Oh, and yes there are two other planets in this mess - but I’ll worry about that much later.

Any ideas on finding some guides to compose such formulas? They don’t have to be accurately predictive of anything, but they need to feel reasonable, at least to a layman (so rounding values like the year to 365.25 is just fine)

Wow, you’re pretty hardcore in your world modelling, especially for something that may never actually occur in the timelines of your campaigns (unless you’re planning on running a campaign that occurs over thousands of years).

Good luck with the above.

Well I played with it some in javascript - specifically the daystamp conversion. I realized after making the post above that I can everything lined up on day 1 by simply putting them there Through trial and error though I discovered a couple things about year calculations.

If you have a raw count of days you can find the year accurately by dividing by 365.25. This is intuitive enough. I found that you can find the day within the year by using a modulus with a fraction – day % 365.25. This will be accurate, but if the day is leap day it returns 0 exactly - which can be detected. On the year following a leap year you need to add one to the day count to keep it in sync, then it evens back out. Weird.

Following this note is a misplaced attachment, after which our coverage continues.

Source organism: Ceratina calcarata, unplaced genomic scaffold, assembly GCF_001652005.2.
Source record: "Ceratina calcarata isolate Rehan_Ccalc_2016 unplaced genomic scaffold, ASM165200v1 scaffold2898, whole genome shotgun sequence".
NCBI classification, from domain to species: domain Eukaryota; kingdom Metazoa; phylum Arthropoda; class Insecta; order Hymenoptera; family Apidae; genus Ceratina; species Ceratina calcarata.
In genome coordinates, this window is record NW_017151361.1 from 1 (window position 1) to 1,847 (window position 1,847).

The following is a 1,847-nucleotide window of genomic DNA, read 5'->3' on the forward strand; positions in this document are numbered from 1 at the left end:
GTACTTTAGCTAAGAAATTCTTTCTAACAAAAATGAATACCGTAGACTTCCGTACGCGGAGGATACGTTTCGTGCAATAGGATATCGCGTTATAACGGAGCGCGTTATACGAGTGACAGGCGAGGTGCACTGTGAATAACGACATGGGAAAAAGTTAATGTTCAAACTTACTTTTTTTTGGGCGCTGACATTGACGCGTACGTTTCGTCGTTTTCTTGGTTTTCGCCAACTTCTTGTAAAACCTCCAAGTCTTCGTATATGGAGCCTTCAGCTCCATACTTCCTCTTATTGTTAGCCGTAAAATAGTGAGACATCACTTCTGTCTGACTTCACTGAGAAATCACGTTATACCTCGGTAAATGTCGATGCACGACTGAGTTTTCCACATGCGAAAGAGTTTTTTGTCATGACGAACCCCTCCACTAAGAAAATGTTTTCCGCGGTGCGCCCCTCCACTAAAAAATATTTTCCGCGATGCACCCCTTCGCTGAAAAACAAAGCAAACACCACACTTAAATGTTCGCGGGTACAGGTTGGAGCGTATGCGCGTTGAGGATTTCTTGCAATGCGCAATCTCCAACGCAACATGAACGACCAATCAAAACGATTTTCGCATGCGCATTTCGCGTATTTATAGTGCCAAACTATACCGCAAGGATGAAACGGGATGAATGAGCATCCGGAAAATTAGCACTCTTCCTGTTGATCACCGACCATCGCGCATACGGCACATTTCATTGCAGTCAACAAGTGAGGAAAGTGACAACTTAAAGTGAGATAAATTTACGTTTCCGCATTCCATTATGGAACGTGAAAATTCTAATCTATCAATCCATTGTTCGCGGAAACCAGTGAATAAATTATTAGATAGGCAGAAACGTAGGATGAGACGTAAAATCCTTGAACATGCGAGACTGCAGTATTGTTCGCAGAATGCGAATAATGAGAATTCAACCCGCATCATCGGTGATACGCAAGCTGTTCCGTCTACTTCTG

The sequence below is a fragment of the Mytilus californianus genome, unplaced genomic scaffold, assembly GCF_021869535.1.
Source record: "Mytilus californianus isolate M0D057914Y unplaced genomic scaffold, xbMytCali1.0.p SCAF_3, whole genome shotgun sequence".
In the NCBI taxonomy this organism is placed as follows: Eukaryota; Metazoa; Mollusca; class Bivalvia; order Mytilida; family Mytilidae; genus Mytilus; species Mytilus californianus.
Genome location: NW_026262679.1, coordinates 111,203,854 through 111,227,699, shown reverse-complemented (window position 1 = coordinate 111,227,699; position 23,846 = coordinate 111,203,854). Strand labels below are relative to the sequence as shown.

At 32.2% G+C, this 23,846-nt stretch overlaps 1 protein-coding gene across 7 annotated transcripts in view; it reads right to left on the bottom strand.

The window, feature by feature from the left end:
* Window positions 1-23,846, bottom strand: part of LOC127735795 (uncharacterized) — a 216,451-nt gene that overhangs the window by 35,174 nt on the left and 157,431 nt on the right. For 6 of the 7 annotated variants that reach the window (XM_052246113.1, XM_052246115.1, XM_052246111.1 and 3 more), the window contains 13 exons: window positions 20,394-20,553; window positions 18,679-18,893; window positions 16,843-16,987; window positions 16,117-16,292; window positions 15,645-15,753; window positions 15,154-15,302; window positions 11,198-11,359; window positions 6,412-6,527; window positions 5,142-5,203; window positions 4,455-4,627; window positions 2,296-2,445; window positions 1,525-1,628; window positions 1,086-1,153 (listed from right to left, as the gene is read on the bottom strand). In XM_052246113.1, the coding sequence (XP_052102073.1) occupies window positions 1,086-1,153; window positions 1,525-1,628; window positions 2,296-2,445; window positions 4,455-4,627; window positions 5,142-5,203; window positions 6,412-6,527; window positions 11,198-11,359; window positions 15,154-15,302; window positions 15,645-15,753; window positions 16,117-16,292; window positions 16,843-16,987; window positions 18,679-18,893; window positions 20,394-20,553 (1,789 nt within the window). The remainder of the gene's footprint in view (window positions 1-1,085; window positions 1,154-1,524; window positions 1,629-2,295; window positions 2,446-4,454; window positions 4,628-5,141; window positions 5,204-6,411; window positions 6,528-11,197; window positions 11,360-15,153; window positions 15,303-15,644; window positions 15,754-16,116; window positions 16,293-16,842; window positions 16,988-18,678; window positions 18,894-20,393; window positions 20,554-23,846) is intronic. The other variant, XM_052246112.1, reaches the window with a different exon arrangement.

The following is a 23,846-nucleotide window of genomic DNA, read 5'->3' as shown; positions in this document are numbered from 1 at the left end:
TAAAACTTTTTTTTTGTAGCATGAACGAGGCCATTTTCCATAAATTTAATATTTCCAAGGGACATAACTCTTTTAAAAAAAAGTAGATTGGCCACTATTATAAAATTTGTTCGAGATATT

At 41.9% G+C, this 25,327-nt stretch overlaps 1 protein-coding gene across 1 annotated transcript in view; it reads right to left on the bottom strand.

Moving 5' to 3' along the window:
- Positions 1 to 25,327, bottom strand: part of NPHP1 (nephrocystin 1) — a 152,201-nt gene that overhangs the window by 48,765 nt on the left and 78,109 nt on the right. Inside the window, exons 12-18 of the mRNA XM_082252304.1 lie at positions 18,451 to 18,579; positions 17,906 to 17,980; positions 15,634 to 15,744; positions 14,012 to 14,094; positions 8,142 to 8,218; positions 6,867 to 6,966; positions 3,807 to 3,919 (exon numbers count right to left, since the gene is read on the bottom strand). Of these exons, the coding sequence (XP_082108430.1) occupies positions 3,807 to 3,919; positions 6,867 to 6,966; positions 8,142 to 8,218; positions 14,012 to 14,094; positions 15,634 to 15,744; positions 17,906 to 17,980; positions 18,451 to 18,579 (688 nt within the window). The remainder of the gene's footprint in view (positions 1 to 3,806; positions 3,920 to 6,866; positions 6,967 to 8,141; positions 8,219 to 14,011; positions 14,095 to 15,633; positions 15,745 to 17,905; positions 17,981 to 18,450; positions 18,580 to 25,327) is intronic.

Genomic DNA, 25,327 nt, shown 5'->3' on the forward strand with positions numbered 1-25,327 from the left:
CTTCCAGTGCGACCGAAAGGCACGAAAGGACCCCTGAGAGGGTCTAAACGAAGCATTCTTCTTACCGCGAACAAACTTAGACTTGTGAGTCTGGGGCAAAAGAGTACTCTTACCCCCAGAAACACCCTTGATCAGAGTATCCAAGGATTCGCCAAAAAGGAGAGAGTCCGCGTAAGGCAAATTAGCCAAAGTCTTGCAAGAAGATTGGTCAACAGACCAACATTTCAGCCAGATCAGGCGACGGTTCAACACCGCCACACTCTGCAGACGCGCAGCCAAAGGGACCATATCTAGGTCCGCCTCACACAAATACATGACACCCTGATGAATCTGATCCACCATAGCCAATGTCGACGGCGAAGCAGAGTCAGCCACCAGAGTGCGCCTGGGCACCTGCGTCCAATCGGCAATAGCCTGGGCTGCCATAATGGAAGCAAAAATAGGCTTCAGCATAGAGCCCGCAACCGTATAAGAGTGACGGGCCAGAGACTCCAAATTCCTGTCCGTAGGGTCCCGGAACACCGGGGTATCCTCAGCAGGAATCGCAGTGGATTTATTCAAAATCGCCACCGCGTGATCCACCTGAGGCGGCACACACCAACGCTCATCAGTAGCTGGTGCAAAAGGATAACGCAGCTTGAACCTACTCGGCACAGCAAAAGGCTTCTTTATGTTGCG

If anyone is interested I can post the code snippet involved tonight.

The calendar itself is eccentric but fairly easy to calculate dates for from a given datestamp. One reason for this is our calendar actually needs 14 iterations depending on the day of the week you started with and whether its a leap year.

The setting calendar divides the year down into 8 months of 45 days each – this leaves 5 days left over. Those days are holidays that don’t belong to any particular month. One is at the start of the year, the next between the 2nd & 3rd months, the third 4th & 5th months, the fourth between 6th & 7th months and the last one at the end of the year (making it back to back with the start of year on the calendar). The leap day is inserted between years and belongs to the year that preceded it for historical accounting.